As I’ve said in my review for the BBC show Sherlock, 2009’s Sherlock Holmes was a film that I could appreciate separately and equally with the other incarnations that followed.  As time has passed the difference between BBC Sherlock and RDJ Sherlock have grown.  RDJ Sherlock shares more similarities with the vastly underrated (Even by me) CBS show Elementary than it does with its British equivalent.  That is mainly due to characterizations and relationships.  Where Cumberbatch exudes stoic intensity, both Robert Downey Jr. and Jonny Lee Miller are playful to the point of annoyance and crazed to the point of concern.  Their brilliance seems more like the lasting side effects of some illegally imbibed elixir.  And that is what I like about them, Robert Downey Jr. more so.  Predictably, Downey Jr. brought to the forefront more of Sherlock’s drug issues.  His darker stuff.  And he brought back his physicality.  Physicality most people were unaware of at the time.  Some of the so-called Sherlock Holmes purists saw the trailer and quickly said it was a dumbing down and shoehorning of action into a Sherlock Holmes film.  Unbeknownst to them, Downey Jr. did his homework.  Sherlock Holmes creator Sir Arthur Conan Doyle wrote in several stories that Holmes had some fighting skill.  It is turned up in this film, however, it comes from a place of fact.  It more or less showed that Downey Jr. wasn’t sleepwalking through an action role.  He was totally making it his own. 

I put a picture of another actor at the top with Robert Downey Jr. because of his importance to Downey Jr.’s performance.  Jude Law’s portrayal of Dr. John Watson is one my favorites in any incarnation.  Downey Jr.’s humor is undeniable, but it works more so because of how Law plays off of him and sets him up.  On the BBC show and the CBS show, we are introduced to Watson and Holmes as they are introduced to each other.  In Sherlock Holmes, however, we meet Watson and Holmes in the middle of their relationship.  So, Law and Downey Jr.’s chemistry not only has to work but feel like its been working for a while.  A task Law and Downey Jr. completely did for me.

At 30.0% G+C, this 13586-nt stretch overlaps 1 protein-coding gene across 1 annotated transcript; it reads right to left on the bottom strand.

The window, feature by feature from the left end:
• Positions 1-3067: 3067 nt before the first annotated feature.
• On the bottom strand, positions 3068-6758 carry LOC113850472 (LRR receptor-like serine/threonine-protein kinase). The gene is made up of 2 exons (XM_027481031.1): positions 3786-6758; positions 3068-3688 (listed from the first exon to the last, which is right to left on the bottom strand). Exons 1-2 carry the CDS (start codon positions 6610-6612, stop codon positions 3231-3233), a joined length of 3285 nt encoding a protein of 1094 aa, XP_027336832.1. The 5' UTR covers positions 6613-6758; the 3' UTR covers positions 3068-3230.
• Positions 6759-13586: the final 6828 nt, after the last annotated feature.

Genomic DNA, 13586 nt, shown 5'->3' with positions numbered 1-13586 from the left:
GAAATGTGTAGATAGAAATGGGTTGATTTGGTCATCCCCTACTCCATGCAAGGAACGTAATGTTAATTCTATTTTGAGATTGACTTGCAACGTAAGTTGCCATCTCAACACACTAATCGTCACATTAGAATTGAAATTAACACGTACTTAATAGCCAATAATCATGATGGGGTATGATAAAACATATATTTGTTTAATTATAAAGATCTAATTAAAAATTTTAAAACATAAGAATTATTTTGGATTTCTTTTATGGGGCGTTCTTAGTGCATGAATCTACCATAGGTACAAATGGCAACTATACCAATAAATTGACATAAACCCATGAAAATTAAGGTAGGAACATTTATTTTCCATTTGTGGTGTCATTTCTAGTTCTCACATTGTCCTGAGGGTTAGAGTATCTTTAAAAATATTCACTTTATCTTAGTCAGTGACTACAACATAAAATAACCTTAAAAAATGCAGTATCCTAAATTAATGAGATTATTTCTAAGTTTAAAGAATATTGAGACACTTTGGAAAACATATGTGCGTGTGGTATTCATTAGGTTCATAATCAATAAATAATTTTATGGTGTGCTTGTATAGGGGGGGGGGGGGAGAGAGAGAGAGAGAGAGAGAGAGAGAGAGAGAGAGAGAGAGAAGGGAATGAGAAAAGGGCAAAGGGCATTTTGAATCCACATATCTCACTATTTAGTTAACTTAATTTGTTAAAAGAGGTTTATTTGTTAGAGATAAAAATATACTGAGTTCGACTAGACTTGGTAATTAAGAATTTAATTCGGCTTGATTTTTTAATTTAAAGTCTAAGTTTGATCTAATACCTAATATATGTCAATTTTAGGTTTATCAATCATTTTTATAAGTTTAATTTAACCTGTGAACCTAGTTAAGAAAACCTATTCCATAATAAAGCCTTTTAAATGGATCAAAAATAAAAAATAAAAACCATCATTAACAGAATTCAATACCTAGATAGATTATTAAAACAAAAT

This film was also the first time I really began to recognize the awesomeness that is Mark Strong.  He kind of fell into the background of the large ensemble cast of the first film I saw him in, RocknRolla.   Strong here gets to play a villain that felt like a true threat to Holmes.  Lord Blackwood is equal parts creepy and entertaining.  It would have been easy to fire off the infamous Moriarty in the first film, which they do hint to.  However, I think it was more important to establish Holmes and Watson, while still giving them an enemy that is still a great foil.  Strong helps accomplish that.  The one place I think cast chemistry fails is between Robert Downey Jr. and Rachel McAdams as Irene Adler.  I’m not a McAdams hater, and I don’t think McAdams is horrible in this.  I just felt that McAdams’ energy did not and probably could not equal Downey Jr.’s.  It is more a criticism of casting than anything.  Adler is supposed to be Sherlock Holmes’ kryptonite.  McAdams just didn’t have enough charm or charisma to make me buy their relationship being an actual problem for Holmes.

I was so happy for Guy Ritchie after this film came out.  You have to understand, Lock, Stock, & Two Smoking Barrels and Snatch are two of my favorite films.  Watching him make the film Swept Away with his ex-wife Madonna was like seeing a close friend of yours date that girl you know is gonna f%$k his life up.  Revolver has a small cult following, but is an overly convoluted mess.  RocknRolla gave me hope that the Ritchie I loved was still in there somewhere.  Sherlock Holmes really got him to flex his cinematic muscles again.  The set pieces, the style, the humor, and the action scenes are terrific.  The criticism for their being so much action is akin to the criticism JJ Abrams received for his Star Trek films.  To me the action does not take away from the mystery Holmes is trying to solve at all.  Every action sequence is always in service to the story.  And the bit that Ritchie uses to show Holmes working out his movements before actually doing them was a clever touch that I had never seen before.